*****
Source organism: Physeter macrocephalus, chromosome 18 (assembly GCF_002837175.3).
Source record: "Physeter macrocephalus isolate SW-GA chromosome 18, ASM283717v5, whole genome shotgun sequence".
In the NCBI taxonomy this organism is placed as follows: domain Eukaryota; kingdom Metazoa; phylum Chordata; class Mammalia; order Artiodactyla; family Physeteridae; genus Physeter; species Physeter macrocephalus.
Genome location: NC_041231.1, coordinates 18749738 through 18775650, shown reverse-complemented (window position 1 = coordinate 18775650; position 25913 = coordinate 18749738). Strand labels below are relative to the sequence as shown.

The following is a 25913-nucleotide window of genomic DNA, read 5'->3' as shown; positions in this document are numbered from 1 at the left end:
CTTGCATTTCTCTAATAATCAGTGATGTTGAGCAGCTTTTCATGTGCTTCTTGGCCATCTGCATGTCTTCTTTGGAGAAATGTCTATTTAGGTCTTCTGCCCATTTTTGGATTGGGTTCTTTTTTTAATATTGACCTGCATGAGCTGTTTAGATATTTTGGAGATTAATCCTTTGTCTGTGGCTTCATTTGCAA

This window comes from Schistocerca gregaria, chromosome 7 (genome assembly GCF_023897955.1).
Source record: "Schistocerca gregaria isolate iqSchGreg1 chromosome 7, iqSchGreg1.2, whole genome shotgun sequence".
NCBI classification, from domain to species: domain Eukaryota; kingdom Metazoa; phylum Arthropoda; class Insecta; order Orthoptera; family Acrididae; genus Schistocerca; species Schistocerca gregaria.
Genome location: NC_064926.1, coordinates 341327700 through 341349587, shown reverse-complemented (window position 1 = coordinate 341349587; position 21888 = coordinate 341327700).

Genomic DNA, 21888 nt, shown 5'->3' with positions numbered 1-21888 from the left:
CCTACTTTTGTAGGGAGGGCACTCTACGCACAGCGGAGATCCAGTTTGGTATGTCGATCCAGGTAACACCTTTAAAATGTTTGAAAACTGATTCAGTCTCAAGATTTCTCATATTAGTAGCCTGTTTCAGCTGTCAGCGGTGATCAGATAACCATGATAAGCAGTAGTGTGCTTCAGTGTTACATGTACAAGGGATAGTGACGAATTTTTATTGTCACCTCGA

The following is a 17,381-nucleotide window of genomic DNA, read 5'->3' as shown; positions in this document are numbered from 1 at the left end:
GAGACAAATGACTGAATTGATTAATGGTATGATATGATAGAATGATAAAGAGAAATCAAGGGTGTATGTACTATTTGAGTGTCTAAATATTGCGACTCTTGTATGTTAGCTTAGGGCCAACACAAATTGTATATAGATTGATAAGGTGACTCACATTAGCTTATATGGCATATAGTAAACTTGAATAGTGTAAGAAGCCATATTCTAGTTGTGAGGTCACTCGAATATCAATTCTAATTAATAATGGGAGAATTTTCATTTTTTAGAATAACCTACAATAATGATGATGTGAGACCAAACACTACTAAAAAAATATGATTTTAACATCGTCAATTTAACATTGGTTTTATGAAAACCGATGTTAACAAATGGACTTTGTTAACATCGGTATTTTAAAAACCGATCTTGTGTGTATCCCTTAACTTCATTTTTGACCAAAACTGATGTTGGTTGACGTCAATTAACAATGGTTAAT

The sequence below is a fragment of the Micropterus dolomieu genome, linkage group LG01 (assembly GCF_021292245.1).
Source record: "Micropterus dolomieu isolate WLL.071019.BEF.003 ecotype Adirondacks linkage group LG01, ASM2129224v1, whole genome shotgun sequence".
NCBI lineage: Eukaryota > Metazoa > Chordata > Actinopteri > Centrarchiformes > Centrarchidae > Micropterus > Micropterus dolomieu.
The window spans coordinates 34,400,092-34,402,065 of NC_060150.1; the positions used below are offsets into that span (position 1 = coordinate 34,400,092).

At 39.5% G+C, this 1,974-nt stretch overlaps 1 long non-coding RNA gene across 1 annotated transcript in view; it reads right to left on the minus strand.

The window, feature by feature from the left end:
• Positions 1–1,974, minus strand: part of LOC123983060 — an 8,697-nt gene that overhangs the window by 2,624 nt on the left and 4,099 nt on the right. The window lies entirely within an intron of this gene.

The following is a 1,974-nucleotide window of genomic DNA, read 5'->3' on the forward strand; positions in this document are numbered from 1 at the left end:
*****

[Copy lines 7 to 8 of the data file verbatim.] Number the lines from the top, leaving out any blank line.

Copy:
This window comes from Schistocerca gregaria, chromosome 7 (genome assembly GCF_023897955.1).
Source record: "Schistocerca gregaria isolate iqSchGreg1 chromosome 7, iqSchGreg1.2, whole genome shotgun sequence".